Sunday, September 20, 2020. This has been a bit of a scary week. Hell, it’s been a scary year what with the upcoming election, the pandemic, the fires and our evacuation, the poor air quality due to smoke and always being on guard for whatever’s coming next.

Then yesterday, as I was on my way to post about the next scary thing, we heard the saddest news—Ruth Bader Ginsburg died.

I was caught off guard at how hard RGB’s passing pummeled my heart. I was quiet and moody all day. I could barely get motivated enough to get off the couch to get a drink of water or eat. This tiny figure was not just a giant among women, but of us all. I can’t imagine where we would be now if she had not paved the way for so many.

And I was angry, because the media didn’t have the balls or integrity to give us just one day to mourn her passing and reflect on how incredible her life was. How impactful her presence was in this world. Within minutes it was all about how her passing would affect the current political state of affairs, and all the bullshit and posturing and ugliness we are forced to endure 24/7. The lack of respect was disgusting.

But today we watched CBS News Sunday Morning, and their coverage of RBG’s passing was all about this inspiring woman with none of the BS. They highlighted how she fought her battles with cancer with such dignity, strength, and fearlessness. That’s when the tears came, and I truly realized what an enormous void there is in our world without her in it.

Thank you for all you gave. Rest in peace, Ruth Bader Ginsburg.

Of course the one thing I have in common with Supreme Court Justice Ginsburg is cancer. I could relate to her battle on a deeply personal level.

Cancer is always foremost on my mind. I am always on guard, keeping a watchful eye for its return. So on Wednesday when I found an unusual lump near my right armpit, I immediately suspected the worst. It felt like a betrayal to find this new lump when I’ve been on my latest chemo treatment for the last 7 months and will continue to be through the month of November. As luck would have it, I already had an in-person appointment with Dr. Rugo scheduled the next day.

I was surprised at the level of anxiety finding this new lump gave me. It’s out of character for me to have a discovery like that affect me with such overwhelming force. I’ve always said, “It’s nothing until they tell you it’s something.” It’s just that all my nothings have always morphed into something.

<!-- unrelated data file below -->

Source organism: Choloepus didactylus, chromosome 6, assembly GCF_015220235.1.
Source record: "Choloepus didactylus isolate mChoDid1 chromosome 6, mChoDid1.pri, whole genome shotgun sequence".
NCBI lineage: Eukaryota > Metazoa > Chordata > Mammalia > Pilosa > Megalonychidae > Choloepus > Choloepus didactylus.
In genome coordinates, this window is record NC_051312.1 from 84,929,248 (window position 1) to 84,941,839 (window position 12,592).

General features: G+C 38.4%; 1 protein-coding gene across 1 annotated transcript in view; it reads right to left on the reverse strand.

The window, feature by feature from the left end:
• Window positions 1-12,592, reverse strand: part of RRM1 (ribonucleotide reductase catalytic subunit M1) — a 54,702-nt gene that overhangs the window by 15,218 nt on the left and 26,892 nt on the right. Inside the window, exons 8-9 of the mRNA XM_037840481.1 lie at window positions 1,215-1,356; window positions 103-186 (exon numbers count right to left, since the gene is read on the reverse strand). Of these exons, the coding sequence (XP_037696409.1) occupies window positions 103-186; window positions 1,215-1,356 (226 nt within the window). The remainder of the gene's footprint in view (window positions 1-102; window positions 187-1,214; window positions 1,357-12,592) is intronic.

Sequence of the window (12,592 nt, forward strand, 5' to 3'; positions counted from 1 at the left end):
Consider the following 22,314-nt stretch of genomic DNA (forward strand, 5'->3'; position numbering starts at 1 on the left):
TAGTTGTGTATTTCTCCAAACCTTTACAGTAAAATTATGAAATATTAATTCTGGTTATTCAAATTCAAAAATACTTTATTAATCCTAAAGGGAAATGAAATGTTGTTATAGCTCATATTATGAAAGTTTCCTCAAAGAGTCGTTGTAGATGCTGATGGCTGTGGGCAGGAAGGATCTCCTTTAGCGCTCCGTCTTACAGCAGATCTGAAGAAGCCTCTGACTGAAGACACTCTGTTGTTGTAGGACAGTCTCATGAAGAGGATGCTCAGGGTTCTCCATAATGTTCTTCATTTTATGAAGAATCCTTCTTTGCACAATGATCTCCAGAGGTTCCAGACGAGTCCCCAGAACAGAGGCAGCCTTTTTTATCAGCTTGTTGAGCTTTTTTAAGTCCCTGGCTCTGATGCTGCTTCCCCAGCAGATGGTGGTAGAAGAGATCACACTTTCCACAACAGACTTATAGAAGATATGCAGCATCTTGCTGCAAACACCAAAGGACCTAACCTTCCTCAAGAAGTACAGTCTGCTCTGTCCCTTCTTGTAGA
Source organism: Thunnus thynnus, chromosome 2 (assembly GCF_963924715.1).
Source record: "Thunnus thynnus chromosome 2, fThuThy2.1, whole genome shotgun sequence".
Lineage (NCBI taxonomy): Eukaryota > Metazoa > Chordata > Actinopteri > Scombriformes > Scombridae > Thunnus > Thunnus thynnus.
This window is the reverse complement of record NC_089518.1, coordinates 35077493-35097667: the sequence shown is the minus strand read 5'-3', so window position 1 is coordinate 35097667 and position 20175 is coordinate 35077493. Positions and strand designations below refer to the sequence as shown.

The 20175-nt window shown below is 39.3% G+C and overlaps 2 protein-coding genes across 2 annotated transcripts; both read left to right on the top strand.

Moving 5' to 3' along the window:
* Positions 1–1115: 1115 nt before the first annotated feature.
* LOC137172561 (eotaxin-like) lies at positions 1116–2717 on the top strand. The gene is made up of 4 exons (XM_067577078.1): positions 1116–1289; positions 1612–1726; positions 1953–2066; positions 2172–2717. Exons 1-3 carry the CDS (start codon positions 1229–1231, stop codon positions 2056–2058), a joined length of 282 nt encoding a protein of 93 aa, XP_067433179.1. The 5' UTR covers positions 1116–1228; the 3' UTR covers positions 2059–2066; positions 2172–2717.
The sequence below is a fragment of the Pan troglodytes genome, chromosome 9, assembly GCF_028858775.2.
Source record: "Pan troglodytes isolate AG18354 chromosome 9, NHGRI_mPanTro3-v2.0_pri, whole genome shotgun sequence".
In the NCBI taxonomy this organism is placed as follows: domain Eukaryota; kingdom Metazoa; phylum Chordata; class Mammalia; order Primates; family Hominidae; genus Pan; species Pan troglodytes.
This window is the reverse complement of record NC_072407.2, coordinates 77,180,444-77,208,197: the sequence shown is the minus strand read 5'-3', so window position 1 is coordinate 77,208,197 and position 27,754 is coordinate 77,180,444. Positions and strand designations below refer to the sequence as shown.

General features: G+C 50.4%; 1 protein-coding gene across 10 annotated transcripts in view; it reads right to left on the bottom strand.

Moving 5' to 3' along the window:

Even though he couldn’t go into the appointment with me, Steve drove. It was comforting not making the long drive alone, caught up in my thoughts. I was so grateful to have him at my side. Even so, I was really nervous all the way to UCSF.

I was scheduled to have labs done at 9a and see Rugo at 9:30. So once my bloodwork was done, I headed across the way to my appointment. Luckily there wasn’t a long wait, and it was business as usual—check my weight, oxygen level, temperature, pulse and blood pressure. I have never had high blood pressure…ever. So I was shocked when the nurse remarked that my blood pressure was a little high. I told her that was weird because it’s never high. So she took it again. It was even higher. I then confessed I’d found a lump the day before and was feeling a bit anxious. She said she understood and that either Dr. Rugo or her Nurse Practitioner would be in soon.

As I waited, I listened to three different guided meditations, hoping to bring my pulse rate down. But my heart continued racing, and it never dipped below 80. My normal is 62. Shit!

Emily, Rugo’s Nurse Practitioner, questioned and examined me first. Of course, the lump was an unexpected element for what was meant to be a routine visit. We also talked about my Xeloda side-effects which I’m happy to say are manageable, the worst being the extreme fatigue that never goes away. The other being my foggy brain, which is the main reason I rarely post anything these days. I just don’t have the concentration or stamina.